Computer generated acoustic simulations helps to put it all together. For the last 30 years, the ability of the acoustics consultant to create realistic sounding acoustic simulations of music and voice performances in yet-to-be-completed projects has allowed clients to listen and make those qualitative judgements that are absolutely necessary for successful performance acoustics design. Although average acoustic goals can be figured out from historical preferences based on the size and type of project, simulations allow each client to fine tune the acoustics to their personal expectations and perceptions.
For example, after listening to acoustic simulations, Xavier University music department faculty members had interestingly divergent points of view for the desired acoustics of Long Recital Hall. The chair and others on the team favored a hall with minimal acoustic support; to challenge and develop strong performers. Other team members favored a hall with fully supportive acoustics. Still, others argued for acoustics that could be adjusted between the two extremes. The compromise was a recital hall having a moderate, flat reverberation spectrum with few early reflections. Some adjustment is possible by the positioning of curtains covering large glass curtain walls on each end of the hall.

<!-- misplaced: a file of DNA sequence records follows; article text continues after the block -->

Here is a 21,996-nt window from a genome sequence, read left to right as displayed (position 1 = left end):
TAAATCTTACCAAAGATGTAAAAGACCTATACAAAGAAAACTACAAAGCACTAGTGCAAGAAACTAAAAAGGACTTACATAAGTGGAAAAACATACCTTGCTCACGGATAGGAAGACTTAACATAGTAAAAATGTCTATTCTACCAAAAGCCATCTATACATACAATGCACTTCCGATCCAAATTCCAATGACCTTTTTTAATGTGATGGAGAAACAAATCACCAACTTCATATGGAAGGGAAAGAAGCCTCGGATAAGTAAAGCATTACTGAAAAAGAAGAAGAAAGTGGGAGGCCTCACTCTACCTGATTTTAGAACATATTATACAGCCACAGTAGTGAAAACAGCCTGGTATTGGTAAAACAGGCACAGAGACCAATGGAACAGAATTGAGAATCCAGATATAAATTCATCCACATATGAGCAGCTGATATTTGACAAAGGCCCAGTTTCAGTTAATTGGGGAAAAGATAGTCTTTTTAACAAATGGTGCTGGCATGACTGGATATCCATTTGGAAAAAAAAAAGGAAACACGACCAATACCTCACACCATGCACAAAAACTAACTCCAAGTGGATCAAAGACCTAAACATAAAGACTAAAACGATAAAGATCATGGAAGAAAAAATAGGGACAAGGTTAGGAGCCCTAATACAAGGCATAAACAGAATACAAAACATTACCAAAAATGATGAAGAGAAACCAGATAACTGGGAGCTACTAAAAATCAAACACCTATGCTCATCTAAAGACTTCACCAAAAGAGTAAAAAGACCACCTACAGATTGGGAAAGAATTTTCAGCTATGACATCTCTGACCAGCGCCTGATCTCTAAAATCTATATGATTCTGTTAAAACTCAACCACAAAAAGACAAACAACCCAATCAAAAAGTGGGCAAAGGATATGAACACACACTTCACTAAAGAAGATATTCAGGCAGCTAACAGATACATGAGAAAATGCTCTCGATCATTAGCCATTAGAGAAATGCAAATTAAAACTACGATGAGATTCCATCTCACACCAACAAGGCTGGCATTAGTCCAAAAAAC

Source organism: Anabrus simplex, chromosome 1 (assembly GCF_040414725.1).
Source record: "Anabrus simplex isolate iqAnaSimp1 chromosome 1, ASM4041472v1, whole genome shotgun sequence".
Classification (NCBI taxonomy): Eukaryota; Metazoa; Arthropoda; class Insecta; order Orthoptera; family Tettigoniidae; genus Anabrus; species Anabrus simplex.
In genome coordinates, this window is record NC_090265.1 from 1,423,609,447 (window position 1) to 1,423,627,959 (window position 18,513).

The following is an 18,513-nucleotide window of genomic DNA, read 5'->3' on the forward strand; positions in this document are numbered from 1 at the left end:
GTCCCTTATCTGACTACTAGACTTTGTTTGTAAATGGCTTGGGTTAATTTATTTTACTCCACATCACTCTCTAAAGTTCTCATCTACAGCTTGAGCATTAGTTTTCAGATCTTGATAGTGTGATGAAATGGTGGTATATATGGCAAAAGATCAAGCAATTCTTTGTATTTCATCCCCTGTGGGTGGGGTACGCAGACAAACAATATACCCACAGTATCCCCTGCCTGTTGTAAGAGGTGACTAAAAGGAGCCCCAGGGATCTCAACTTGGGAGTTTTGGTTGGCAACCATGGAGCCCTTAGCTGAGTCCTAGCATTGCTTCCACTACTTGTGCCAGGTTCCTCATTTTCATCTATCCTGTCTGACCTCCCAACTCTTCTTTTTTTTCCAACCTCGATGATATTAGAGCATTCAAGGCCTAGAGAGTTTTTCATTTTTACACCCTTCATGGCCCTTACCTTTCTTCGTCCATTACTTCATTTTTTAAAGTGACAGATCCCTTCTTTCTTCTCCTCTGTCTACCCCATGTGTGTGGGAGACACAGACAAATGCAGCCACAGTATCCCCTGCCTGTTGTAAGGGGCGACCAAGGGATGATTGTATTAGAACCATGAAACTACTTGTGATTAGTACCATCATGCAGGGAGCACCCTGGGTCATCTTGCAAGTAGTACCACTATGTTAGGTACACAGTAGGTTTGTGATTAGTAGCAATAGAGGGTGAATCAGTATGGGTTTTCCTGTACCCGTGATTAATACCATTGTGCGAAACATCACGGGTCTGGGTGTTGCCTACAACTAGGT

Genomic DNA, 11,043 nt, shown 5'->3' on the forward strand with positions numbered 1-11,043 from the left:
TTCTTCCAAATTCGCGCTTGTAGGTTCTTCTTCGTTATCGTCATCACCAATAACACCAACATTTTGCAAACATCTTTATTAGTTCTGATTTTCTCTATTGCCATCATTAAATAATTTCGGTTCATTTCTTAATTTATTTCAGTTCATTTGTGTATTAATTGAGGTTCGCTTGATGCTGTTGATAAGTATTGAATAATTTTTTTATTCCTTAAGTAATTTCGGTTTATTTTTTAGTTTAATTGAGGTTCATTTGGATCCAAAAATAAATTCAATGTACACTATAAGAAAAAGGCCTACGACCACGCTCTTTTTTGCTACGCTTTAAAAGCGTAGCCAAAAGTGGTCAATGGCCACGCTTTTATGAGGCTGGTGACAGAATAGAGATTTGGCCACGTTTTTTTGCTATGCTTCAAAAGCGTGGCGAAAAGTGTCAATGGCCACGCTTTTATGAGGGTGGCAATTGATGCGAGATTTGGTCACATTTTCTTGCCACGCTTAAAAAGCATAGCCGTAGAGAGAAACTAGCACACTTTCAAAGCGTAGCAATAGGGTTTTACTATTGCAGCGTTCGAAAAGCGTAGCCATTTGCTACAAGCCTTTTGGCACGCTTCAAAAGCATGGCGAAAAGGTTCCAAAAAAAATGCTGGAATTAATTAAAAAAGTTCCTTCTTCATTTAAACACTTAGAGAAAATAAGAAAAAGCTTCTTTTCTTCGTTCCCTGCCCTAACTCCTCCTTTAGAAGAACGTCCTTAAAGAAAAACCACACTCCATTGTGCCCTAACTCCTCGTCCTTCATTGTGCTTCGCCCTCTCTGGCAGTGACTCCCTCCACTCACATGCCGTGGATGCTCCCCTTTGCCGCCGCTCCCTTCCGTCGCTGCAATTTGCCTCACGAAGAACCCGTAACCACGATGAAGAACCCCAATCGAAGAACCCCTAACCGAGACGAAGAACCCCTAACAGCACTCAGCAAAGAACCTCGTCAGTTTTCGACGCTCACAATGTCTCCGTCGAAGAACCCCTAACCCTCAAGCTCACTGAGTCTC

This ability to fine tune the acoustic design of performance spaces to match the perceptions and preferences of individual listeners proves even more valuable when the perceptions of those listeners are vastly different from the norm. The acoustic performance of the music and auditorium spaces serving the Ohio Valley Voices School for children with cochlear implants was found by listening to acoustic simulations of the rooms through a cochlear implant simulator developed by researchers at University of Granada, Spain.
From Pop, Hip-Hop, EDM, Rock, R&B, Latin, K-Pop, Country, Classical and Metal, from the design of intimate coffee houses to large concert arenas, success in achieving performance level acoustics will always require satisfying the expectations and perceptions of the particular audience.